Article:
Lung cancer is one of the most aggressive cancers, and with more than two million deaths worldwide lung cancer is a global threat.
Despite a dramatic development in the ability to precisely inhibit tumor growth with targeted drugs, precision cancer medicine is not capable of curing a single lung cancer patient.
On the molecular level, this clinical observation corresponds to the cellular plasticity that results in the persistence of individual tumor cells. We and others have characterized some of these networks involved in drug tolerance and recent data suggest that epithelial-to-mesenchymal transition (EMT) plays an important role in this process.
However, the epigenetic changes that promote EMT-induced drug tolerance and drug targets that would reverse this phenotype remain elusive.
The project is specifically designed to leverage new CRISPR-based technological advances in combination with our established expertise in the field of applied pharmacology and functional genomics. This way we aim at identifying key molecular drivers of drug tolerance and harness these findings in vivo to improve therapeutic strategies against oncogenically driven tumors.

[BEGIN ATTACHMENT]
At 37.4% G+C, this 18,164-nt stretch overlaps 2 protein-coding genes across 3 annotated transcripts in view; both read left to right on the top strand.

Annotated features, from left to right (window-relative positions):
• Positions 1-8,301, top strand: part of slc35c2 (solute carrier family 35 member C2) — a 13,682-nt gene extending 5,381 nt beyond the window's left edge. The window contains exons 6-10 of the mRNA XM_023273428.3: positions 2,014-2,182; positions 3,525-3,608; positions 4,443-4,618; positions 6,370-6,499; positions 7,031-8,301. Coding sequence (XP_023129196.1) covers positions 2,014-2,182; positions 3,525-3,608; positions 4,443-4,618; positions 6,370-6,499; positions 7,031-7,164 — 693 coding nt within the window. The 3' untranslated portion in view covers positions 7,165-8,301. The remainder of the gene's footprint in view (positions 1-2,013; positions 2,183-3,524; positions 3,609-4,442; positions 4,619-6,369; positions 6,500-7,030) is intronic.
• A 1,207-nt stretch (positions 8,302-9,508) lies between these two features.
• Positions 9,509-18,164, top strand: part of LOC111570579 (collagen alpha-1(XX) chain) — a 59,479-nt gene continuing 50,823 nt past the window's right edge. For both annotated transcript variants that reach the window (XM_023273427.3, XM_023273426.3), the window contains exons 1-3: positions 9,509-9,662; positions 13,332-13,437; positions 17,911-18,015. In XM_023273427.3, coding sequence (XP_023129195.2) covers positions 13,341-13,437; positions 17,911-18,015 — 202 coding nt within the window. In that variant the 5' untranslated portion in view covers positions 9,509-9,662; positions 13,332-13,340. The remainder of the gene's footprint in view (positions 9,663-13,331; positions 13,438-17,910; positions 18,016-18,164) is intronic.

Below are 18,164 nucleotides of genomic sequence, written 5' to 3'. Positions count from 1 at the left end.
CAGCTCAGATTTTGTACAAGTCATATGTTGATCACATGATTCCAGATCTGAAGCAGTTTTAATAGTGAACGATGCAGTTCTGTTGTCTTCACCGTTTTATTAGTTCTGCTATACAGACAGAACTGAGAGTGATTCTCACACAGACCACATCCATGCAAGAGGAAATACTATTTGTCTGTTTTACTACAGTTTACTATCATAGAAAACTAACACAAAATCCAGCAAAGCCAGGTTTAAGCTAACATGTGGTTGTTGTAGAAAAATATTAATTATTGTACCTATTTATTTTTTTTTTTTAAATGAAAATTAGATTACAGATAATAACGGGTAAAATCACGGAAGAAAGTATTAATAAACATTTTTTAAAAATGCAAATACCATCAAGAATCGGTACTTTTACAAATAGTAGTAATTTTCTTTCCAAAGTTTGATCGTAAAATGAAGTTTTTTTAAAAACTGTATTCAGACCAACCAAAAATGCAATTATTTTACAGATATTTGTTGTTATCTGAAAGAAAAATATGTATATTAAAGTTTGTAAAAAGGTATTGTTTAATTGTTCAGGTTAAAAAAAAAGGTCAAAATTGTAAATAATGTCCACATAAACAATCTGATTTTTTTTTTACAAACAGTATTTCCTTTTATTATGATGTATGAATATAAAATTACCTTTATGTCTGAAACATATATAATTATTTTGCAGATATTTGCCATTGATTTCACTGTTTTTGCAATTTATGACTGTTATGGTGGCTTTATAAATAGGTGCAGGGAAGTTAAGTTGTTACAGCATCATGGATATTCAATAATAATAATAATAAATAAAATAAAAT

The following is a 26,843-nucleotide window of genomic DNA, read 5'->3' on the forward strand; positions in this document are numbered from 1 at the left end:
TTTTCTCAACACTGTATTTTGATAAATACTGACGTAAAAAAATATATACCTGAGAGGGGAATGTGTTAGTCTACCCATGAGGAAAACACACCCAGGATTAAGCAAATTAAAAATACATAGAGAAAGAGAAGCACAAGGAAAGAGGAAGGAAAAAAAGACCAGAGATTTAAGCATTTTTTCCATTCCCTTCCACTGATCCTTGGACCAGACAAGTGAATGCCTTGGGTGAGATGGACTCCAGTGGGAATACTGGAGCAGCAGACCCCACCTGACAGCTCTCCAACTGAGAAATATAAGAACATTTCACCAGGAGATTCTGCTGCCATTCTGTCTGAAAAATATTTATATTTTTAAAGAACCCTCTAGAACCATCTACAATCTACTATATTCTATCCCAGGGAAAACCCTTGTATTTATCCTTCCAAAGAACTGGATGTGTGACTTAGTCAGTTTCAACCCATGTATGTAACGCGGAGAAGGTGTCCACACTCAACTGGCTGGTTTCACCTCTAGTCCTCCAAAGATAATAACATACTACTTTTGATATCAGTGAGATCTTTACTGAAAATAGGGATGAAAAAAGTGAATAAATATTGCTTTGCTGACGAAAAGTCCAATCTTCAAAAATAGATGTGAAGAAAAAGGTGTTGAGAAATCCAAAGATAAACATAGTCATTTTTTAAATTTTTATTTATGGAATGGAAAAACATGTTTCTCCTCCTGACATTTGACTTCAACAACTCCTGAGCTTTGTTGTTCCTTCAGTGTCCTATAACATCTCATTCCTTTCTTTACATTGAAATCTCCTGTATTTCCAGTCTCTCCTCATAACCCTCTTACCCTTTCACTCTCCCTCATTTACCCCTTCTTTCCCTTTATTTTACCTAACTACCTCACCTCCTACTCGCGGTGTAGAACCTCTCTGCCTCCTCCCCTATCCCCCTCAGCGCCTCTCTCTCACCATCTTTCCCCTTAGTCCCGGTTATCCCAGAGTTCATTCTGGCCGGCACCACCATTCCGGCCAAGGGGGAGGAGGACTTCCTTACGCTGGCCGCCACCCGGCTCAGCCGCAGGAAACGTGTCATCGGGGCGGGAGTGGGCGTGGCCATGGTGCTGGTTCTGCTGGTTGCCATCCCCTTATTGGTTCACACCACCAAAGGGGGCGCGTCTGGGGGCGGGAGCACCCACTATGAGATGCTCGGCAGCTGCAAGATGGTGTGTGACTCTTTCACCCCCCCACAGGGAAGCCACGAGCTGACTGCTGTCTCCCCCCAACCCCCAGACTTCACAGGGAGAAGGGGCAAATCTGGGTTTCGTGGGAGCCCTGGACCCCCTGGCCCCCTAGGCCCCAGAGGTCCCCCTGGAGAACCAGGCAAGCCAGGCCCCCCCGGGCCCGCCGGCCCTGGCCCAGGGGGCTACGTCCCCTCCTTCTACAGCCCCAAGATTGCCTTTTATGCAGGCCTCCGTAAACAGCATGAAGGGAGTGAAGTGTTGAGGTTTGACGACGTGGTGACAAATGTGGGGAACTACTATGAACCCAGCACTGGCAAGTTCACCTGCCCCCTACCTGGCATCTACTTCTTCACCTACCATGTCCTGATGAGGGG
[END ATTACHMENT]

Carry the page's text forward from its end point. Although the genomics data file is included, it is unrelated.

Our lab is well experienced in dissecting the molecular principles that underlie the evolution of resistance against targeted therapies and the translation of genomic, transcriptomic and proteomic analyses into actionable therapeutic strategies for the treatment of lung cancer patients.
In the last funding period, through the tight collaboration with the clinical department (LCGC) we were able to identify novel drivers of resistance to the EGFR inhibitor osimertinib and potential therapeutic escape routes to overcome resistance in lung cancer patients (Fassunke et al., Nat Comm 2018).
We have recently established a pipeline for efficient CRISPR/Cas9-based activation of transcription factors (Dammert et al., Nat Comm 2019) and more complex genome editing. With these prerequisites we anticipate to have an innovative model that will allow the dissection of EMT signaling and its crosstalk to epigenetic regulation during drug resistance in cancer.
Institute for Pathology / Dept. of Translational Genomics
Principal Investigator - A 13show more…
Dr. Johannes Brägelmann